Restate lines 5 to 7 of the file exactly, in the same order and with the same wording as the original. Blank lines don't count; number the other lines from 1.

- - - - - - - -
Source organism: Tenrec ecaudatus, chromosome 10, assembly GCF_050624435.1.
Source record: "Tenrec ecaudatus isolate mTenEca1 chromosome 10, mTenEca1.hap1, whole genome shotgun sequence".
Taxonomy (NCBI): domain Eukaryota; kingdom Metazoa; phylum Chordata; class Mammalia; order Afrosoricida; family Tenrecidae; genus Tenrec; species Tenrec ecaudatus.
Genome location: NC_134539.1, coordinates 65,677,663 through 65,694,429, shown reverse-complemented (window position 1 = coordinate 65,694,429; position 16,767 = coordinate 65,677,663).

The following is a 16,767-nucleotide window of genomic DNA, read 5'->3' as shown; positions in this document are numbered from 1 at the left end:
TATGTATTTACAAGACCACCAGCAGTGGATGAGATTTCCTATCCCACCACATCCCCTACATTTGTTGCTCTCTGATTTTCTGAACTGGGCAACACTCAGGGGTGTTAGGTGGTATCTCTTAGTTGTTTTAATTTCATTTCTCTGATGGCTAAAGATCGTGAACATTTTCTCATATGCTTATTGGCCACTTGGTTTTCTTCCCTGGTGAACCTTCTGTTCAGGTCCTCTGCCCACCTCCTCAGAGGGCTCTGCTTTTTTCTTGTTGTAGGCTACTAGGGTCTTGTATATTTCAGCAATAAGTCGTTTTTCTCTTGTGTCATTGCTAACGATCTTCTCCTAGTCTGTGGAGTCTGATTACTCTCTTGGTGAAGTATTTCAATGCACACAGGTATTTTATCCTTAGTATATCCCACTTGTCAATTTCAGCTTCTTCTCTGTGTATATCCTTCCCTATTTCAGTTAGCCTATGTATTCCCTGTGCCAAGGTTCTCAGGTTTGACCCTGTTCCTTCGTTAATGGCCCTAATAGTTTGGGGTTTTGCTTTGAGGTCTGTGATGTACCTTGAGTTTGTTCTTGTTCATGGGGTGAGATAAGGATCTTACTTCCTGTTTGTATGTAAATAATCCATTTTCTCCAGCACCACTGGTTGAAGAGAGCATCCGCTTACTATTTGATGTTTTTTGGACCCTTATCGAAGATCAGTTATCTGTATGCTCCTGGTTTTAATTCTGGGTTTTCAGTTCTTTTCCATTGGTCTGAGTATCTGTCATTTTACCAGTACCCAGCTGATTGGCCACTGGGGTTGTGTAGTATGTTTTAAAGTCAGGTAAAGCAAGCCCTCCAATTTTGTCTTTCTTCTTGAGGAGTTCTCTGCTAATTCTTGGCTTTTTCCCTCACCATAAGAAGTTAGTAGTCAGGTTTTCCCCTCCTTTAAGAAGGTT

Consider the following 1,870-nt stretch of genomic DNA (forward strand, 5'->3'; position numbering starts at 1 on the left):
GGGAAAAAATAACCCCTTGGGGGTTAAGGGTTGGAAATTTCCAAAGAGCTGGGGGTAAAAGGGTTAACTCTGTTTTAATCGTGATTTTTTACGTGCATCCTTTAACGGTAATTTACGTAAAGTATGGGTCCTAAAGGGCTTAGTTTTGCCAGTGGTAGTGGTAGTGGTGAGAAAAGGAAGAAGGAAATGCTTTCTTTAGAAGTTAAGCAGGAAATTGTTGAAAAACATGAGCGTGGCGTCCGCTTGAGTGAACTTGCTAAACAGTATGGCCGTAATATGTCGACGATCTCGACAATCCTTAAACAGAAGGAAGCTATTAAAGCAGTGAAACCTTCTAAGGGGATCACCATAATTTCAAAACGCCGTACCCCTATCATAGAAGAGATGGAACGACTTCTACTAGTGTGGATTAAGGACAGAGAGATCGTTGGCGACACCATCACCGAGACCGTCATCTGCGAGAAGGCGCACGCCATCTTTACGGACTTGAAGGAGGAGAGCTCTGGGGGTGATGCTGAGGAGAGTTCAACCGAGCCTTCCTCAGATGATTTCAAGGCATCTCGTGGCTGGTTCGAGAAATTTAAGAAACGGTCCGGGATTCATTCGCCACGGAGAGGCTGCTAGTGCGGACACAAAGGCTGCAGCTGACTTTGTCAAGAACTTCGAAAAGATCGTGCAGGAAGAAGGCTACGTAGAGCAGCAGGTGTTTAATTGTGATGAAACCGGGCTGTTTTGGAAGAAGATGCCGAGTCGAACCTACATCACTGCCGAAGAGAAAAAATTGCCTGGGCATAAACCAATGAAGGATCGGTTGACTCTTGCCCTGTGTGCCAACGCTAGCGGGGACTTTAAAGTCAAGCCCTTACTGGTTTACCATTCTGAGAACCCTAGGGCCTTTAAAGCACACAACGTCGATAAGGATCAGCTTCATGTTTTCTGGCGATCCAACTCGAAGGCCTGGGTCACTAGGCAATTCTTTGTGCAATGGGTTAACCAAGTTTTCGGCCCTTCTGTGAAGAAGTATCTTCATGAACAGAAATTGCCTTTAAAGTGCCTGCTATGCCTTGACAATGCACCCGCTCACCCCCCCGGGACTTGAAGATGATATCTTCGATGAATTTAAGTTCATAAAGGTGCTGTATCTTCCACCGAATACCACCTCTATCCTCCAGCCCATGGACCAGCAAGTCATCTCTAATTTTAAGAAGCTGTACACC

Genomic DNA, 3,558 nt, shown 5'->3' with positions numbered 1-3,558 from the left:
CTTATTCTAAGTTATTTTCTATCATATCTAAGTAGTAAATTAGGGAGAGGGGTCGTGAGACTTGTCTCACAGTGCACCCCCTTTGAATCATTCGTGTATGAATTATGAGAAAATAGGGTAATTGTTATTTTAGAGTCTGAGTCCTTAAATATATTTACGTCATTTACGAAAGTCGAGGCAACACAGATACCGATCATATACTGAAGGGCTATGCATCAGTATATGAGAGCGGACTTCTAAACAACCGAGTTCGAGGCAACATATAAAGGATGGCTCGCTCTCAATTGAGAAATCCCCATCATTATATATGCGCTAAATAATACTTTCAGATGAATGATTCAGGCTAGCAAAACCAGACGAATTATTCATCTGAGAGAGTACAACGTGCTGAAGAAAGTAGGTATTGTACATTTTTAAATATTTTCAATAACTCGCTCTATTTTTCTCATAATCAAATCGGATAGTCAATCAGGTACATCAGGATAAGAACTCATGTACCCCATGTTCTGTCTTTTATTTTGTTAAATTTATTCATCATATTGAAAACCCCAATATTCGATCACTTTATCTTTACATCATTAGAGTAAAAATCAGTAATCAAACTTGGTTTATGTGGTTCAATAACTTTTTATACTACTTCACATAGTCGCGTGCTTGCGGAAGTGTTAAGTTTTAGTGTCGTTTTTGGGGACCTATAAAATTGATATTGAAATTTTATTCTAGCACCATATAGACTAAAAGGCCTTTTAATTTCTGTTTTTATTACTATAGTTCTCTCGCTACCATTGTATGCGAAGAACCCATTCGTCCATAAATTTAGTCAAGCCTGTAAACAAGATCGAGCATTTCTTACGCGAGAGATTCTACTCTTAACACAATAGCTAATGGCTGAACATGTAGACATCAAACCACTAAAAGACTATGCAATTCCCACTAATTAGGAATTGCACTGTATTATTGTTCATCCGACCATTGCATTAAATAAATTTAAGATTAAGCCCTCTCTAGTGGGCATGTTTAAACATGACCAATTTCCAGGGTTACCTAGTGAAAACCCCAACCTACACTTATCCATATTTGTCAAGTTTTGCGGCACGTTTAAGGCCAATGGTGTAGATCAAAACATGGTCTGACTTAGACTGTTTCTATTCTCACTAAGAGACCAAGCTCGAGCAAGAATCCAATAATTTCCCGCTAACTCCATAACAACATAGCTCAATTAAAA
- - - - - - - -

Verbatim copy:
The following is a 16,767-nucleotide window of genomic DNA, read 5'->3' as shown; positions in this document are numbered from 1 at the left end:
TATGTATTTACAAGACCACCAGCAGTGGATGAGATTTCCTATCCCACCACATCCCCTACATTTGTTGCTCTCTGATTTTCTGAACTGGGCAACACTCAGGGGTGTTAGGTGGTATCTCTTAGTTGTTTTAATTTCATTTCTCTGATGGCTAAAGATCGTGAACATTTTCTCATATGCTTATTGGCCACTTGGTTTTCTTCCCTGGTGAACCTTCTGTTCAGGTCCTCTGCCCACCTCCTCAGAGGGCTCTGCTTTTTTCTTGTTGTAGGCTACTAGGGTCTTGTATATTTCAGCAATAAGTCGTTTTTCTCTTGTGTCATTGCTAACGATCTTCTCCTAGTCTGTGGAGTCTGATTACTCTCTTGGTGAAGTATTTCAATGCACACAGGTATTTTATCCTTAGTATATCCCACTTGTCAATTTCAGCTTCTTCTCTGTGTATATCCTTCCCTATTTCAGTTAGCCTATGTATTCCCTGTGCCAAGGTTCTCAGGTTTGACCCTGTTCCTTCGTTAATGGCCCTAATAGTTTGGGGTTTTGCTTTGAGGTCTGTGATGTACCTTGAGTTTGTTCTTGTTCATGGGGTGAGATAAGGATCTTACTTCCTGTTTGTATGTAAATAATCCATTTTCTCCAGCACCACTGGTTGAAGAGAGCATCCGCTTACTATTTGATGTTTTTTGGACCCTTATCGAAGATCAGTTATCTGTATGCTCCTGGTTTTAATTCTGGGTTTTCAGTTCTTTTCCATTGGTCTGAGTATCTGTCATTTTACCAGTACCCAGCTGATTGGCCACTGGGGTTGTGTAGTATGTTTTAAAGTCAGGTAAAGCAAGCCCTCCAATTTTGTCTTTCTTCTTGAGGAGTTCTCTGCTAATTCTTGGCTTTTTCCCTCACCATAAGAAGTTAGTAGTCAGGTTTTCCCCTCCTTTAAGAAGGTT

Consider the following 1,870-nt stretch of genomic DNA (forward strand, 5'->3'; position numbering starts at 1 on the left):